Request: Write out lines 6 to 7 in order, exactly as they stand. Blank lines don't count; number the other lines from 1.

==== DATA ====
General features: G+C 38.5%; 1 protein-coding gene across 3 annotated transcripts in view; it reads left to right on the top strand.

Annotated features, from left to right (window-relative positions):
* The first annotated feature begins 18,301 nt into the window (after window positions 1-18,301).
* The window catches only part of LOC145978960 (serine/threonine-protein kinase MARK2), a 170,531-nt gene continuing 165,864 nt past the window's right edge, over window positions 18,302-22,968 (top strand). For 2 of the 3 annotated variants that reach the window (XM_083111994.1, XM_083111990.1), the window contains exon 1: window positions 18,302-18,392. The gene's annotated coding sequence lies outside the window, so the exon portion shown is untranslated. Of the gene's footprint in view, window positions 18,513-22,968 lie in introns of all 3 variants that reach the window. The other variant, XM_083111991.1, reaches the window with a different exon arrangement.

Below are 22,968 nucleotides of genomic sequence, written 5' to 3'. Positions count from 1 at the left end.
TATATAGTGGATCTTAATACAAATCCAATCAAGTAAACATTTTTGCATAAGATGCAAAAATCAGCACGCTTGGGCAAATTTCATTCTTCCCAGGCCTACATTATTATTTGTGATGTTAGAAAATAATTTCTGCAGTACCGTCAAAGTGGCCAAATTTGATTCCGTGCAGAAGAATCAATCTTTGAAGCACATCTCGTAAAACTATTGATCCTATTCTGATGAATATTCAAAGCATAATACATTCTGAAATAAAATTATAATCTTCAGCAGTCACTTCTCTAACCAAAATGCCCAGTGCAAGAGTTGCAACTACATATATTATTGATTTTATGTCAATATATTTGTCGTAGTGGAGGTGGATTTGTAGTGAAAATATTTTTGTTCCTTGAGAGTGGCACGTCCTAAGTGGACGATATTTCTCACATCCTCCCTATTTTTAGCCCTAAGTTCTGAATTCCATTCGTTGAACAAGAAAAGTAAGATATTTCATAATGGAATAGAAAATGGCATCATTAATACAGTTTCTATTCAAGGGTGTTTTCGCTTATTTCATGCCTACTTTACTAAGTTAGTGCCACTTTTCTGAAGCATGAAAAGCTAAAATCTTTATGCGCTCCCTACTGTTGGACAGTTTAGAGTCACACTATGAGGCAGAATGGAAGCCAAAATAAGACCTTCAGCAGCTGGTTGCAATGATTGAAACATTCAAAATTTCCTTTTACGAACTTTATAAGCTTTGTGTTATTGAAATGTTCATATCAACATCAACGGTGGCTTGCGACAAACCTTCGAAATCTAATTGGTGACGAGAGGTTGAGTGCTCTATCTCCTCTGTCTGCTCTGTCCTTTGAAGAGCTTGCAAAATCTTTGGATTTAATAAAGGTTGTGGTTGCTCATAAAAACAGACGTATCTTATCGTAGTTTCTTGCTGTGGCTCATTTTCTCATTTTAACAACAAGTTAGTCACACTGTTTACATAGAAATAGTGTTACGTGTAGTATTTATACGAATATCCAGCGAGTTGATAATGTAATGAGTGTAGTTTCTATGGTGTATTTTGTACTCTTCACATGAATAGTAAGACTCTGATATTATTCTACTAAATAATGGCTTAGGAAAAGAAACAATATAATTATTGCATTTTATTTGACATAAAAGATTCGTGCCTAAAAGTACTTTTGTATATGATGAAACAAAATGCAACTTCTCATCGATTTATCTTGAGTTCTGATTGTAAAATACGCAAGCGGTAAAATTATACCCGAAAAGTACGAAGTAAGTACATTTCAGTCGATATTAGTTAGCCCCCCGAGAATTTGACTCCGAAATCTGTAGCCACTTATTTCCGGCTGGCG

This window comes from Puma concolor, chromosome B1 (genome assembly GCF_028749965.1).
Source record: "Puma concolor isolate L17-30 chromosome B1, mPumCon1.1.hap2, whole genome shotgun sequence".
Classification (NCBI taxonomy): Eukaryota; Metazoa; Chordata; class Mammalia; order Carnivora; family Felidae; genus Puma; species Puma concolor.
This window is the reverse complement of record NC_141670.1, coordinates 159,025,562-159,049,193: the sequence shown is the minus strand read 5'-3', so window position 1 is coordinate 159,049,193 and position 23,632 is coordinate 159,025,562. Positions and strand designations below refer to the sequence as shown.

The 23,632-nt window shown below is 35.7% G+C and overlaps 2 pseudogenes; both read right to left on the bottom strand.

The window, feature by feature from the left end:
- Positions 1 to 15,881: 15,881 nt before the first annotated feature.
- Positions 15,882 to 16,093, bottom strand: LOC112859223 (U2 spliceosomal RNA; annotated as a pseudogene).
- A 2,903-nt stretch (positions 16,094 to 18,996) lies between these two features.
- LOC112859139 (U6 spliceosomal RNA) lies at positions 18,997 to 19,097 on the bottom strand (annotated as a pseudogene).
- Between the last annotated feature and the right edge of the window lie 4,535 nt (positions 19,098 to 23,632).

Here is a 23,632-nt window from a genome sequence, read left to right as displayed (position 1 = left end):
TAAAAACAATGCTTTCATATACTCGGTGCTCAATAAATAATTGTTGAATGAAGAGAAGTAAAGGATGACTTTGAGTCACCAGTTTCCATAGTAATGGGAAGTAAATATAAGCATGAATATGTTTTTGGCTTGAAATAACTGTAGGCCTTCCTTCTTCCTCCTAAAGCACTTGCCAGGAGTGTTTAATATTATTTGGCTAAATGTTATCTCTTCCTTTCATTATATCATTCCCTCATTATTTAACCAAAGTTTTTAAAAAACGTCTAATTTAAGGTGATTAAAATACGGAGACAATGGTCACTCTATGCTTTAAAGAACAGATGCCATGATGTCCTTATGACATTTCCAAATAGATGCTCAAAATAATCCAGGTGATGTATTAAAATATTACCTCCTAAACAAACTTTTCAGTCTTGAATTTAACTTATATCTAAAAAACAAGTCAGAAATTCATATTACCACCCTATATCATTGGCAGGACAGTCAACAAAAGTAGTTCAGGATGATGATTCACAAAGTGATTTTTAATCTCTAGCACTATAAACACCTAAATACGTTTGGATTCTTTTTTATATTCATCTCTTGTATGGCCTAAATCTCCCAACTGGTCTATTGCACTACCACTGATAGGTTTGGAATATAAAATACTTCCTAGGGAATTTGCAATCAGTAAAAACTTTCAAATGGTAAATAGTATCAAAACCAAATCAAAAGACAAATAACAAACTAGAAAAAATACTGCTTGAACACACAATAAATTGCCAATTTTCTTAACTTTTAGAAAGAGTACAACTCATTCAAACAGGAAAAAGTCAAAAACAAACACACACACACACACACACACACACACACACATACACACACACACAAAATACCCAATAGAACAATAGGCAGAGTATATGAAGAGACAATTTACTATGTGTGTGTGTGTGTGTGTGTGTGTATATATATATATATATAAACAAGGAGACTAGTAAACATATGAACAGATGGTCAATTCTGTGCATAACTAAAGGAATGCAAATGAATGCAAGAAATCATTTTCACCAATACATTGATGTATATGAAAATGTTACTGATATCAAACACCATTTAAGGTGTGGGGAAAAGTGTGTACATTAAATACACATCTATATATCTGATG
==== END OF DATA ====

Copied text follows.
TATATAGTGGATCTTAATACAAATCCAATCAAGTAAACATTTTTGCATAAGATGCAAAAATCAGCACGCTTGGGCAAATTTCATTCTTCCCAGGCCTACATTATTATTTGTGATGTTAGAAAATAATTTCTGCAGTACCGTCAAAGTGGCCAAATTTGATTCCGTGCAGAAGAATCAATCTTTGAAGCACATCTCGTAAAACTATTGATCCTATTCTGATGAATATTCAAAGCATAATACATTCTGAAATAAAATTATAATCTTCAGCAGTCACTTCTCTAACCAAAATGCCCAGTGCAAGAGTTGCAACTACATATATTATTGATTTTATGTCAATATATTTGTCGTAGTGGAGGTGGATTTGTAGTGAAAATATTTTTGTTCCTTGAGAGTGGCACGTCCTAAGTGGACGATATTTCTCACATCCTCCCTATTTTTAGCCCTAAGTTCTGAATTCCATTCGTTGAACAAGAAAAGTAAGATATTTCATAATGGAATAGAAAATGGCATCATTAATACAGTTTCTATTCAAGGGTGTTTTCGCTTATTTCATGCCTACTTTACTAAGTTAGTGCCACTTTTCTGAAGCATGAAAAGCTAAAATCTTTATGCGCTCCCTACTGTTGGACAGTTTAGAGTCACACTATGAGGCAGAATGGAAGCCAAAATAAGACCTTCAGCAGCTGGTTGCAATGATTGAAACATTCAAAATTTCCTTTTACGAACTTTATAAGCTTTGTGTTATTGAAATGTTCATATCAACATCAACGGTGGCTTGCGACAAACCTTCGAAATCTAATTGGTGACGAGAGGTTGAGTGCTCTATCTCCTCTGTCTGCTCTGTCCTTTGAAGAGCTTGCAAAATCTTTGGATTTAATAAAGGTTGTGGTTGCTCATAAAAACAGACGTATCTTATCGTAGTTTCTTGCTGTGGCTCATTTTCTCATTTTAACAACAAGTTAGTCACACTGTTTACATAGAAATAGTGTTACGTGTAGTATTTATACGAATATCCAGCGAGTTGATAATGTAATGAGTGTAGTTTCTATGGTGTATTTTGTACTCTTCACATGAATAGTAAGACTCTGATATTATTCTACTAAATAATGGCTTAGGAAAAGAAACAATATAATTATTGCATTTTATTTGACATAAAAGATTCGTGCCTAAAAGTACTTTTGTATATGATGAAACAAAATGCAACTTCTCATCGATTTATCTTGAGTTCTGATTGTAAAATACGCAAGCGGTAAAATTATACCCGAAAAGTACGAAGTAAGTACATTTCAGTCGATATTAGTTAGCCCCCCGAGAATTTGACTCCGAAATCTGTAGCCACTTATTTCCGGCTGGCG

This window comes from Puma concolor, chromosome B1 (genome assembly GCF_028749965.1).